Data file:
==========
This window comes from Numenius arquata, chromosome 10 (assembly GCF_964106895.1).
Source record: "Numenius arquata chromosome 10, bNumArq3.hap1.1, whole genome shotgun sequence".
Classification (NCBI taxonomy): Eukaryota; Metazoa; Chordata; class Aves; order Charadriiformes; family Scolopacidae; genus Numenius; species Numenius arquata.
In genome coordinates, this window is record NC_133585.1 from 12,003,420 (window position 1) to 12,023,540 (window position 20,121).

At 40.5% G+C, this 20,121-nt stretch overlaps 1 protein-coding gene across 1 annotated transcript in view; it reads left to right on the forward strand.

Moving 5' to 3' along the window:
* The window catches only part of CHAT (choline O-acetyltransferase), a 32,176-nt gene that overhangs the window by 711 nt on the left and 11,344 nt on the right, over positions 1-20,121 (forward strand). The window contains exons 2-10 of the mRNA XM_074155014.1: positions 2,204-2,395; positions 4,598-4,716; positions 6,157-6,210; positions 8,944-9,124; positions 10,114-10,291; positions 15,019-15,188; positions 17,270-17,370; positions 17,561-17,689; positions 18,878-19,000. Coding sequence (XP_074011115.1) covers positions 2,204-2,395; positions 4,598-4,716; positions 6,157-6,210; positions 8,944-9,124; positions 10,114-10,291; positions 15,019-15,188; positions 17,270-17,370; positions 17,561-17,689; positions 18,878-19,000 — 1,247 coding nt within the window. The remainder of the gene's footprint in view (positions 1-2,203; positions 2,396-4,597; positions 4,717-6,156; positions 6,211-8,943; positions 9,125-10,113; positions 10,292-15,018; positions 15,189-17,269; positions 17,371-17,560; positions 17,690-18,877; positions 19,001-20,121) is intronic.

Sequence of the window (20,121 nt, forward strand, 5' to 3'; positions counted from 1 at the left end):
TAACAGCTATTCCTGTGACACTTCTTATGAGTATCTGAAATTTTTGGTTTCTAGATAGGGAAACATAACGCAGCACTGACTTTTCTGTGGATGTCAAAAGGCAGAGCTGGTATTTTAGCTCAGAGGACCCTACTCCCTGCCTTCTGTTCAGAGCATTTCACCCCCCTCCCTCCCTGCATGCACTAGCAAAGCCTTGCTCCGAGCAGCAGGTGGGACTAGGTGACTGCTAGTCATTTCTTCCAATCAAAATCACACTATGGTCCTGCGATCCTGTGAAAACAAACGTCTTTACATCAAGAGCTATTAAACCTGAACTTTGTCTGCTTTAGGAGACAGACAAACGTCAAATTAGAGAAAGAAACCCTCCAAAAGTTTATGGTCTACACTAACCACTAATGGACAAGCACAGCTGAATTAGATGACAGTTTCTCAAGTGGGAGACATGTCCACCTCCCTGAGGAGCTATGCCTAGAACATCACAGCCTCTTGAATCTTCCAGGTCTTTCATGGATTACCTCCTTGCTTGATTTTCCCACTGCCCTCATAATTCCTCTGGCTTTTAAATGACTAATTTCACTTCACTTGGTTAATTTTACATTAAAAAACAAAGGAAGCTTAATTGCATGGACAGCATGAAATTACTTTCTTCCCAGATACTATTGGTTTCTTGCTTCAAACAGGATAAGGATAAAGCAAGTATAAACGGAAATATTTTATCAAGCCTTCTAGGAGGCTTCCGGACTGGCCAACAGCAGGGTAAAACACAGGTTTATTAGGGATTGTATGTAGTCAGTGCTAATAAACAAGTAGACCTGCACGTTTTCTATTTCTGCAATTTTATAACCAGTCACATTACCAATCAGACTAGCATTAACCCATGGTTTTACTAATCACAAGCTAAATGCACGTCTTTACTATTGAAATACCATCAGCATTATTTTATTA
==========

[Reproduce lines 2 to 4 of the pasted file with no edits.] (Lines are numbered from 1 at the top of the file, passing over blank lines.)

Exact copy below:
Source record: "Numenius arquata chromosome 10, bNumArq3.hap1.1, whole genome shotgun sequence".
Classification (NCBI taxonomy): Eukaryota; Metazoa; Chordata; class Aves; order Charadriiformes; family Scolopacidae; genus Numenius; species Numenius arquata.
In genome coordinates, this window is record NC_133585.1 from 12,003,420 (window position 1) to 12,023,540 (window position 20,121).